Schools import Singapore math style

Diagrams, models used to aid comprehension
By Susan Ware, Globe Correspondent  |  June 10, 2004

The students at the Varnum Brook Elementary School in Pepperell groaned in unison when teacher Karin Pillion announced they would do the next set of problems out loud -- without pencil, paper, or calculators.

"What is 6 times .04?" Pillion began.

Multiplying decimal points in their heads is not something fourth-graders in the North Middlesex Regional School District were doing a decade ago. But despite the groans, the class on Monday morning moved confidently through a dozen problems, using a method known as Singapore Math.

"I have seen kids go a long way with Singapore," said Pillion. "Even those that came to class at the beginning of the year with math phobias are up to speed."

The district, which educates more than 4,600 students from Pepperell, Townsend Ashby, is finishing up its fourth year with Singapore Math as a part of the curriculum.

Next fall, more than 100 classrooms in the North Middlesex district, including all students in grades 1 through 6, will learn mathematics with this method. And the district will lead the way for about 10 other Massachusetts towns to adopt this teaching method.

Singapore Math caught on in 1999, when that country's students ranked first in an international study of mathematics and science education. (US students finished 19th out of 38.) Singapore had placed in the middle of the pack four years earlier, then implemented a new teaching system. After the 1999 results, educators worldwide began to examine the approach of this modern Southeast Asian island nation of 4.5 million people.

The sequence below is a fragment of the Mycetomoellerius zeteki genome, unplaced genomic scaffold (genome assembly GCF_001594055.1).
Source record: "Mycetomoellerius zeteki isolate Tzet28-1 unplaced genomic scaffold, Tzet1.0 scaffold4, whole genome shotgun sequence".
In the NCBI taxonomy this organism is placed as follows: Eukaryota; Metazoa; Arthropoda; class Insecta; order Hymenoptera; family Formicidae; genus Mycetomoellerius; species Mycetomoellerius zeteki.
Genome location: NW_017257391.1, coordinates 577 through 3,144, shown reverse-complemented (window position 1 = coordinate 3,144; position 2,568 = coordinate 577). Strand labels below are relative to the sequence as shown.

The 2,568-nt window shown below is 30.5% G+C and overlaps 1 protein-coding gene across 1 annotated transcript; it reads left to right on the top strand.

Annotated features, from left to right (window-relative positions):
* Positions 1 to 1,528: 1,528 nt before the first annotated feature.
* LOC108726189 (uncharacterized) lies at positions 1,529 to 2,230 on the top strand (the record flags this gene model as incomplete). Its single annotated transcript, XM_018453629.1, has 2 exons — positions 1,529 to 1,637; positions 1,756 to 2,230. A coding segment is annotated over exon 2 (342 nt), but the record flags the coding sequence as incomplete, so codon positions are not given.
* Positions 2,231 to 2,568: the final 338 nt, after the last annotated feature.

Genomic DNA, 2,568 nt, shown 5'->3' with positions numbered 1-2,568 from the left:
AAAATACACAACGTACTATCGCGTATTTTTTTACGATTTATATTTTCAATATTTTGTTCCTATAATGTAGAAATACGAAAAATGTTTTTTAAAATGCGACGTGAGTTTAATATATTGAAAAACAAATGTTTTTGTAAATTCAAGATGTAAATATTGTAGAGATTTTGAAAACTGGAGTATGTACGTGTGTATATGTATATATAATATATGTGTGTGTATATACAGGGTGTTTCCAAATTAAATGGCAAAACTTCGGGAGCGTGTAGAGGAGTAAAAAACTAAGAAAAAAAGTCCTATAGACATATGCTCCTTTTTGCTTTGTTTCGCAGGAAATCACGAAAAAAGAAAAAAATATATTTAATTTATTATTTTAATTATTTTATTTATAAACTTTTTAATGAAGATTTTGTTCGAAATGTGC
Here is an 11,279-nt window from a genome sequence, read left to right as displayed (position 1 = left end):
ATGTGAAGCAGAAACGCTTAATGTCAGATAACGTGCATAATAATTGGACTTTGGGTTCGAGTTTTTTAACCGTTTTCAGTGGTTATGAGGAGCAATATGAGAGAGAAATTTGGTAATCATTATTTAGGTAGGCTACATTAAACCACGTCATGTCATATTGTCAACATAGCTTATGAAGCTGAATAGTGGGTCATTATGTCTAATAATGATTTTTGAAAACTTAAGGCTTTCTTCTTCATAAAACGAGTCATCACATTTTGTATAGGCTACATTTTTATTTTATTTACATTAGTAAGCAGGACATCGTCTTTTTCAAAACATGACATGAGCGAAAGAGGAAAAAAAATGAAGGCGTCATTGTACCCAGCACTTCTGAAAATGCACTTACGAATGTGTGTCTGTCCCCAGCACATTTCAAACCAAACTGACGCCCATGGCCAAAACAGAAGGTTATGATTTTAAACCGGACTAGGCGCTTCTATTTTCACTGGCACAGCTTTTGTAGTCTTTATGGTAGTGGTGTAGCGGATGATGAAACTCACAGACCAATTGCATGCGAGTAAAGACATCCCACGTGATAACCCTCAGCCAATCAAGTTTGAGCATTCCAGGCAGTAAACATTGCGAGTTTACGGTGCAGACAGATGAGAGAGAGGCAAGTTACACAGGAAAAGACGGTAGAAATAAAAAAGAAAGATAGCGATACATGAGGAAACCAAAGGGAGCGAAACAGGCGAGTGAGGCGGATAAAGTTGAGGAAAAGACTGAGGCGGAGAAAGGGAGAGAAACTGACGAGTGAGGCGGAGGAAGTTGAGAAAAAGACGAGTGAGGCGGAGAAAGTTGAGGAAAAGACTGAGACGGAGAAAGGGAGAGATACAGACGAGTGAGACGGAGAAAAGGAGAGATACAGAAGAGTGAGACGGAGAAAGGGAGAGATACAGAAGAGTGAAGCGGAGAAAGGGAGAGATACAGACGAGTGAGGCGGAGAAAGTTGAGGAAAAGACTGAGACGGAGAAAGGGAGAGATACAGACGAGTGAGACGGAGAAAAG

Impressed by Singapore's results, the Massachusetts Department of Education began looking for a school district to implement that nation's techniques. North Middlesex was the first to accept.

"North Middlesex is our visionary; they are the vanguard for implementation," said Barbara Libby, math and science administrator for the state Department of Education. "Their data, evidence classroom stories will tell us a lot and shape the future of Singapore Math in the Commonwealth."

While math is an ancient discipline, the way it has been traditionally taught in the United States varies greatly from the way it is taught in Singapore.

Relying on diagrams and models, as well as increasingly complex word problems to impart basic skills, Singapore Math teaches students a new way to look at the subject. The student is taught to find different ways to solve problems not by simply applying formulas taught by their teacher.

In Singapore Math, there is no memorization of tables or rote exercises. At times, the students do not even use paper and pencil, but must do math mentally.

The caveat, though, is that unlike in American math, where topics are revisited year after year, Singapore math students are exposed one time to a concept in following years, the curriculum builds on principles learned. Second-graders learn about shapes, third-graders work out the area and perimeter on a grid fourth-graders learn about area and perimeter with an unknown side.Continued...

The idea is that the repetition in the traditional math curriculum builds skills, but can also lead to burnout.

"I tell teachers that they have to cover all concepts in the unit because it is not going to be repeated," said Pillion, who conducts training classes for fellow teachers.

This can be a challenge for teachers like Pillion, who may have a class where some students have had Singapore Math and others have not. Next school year, however, all students entering the fourth grade at Varnum Brook will have had a full year of Singapore Math under their belts.

In fact, in the fall, more than 90 percent of the school district will be using Singapore Math, said Assistant Superintendent Mary Waight .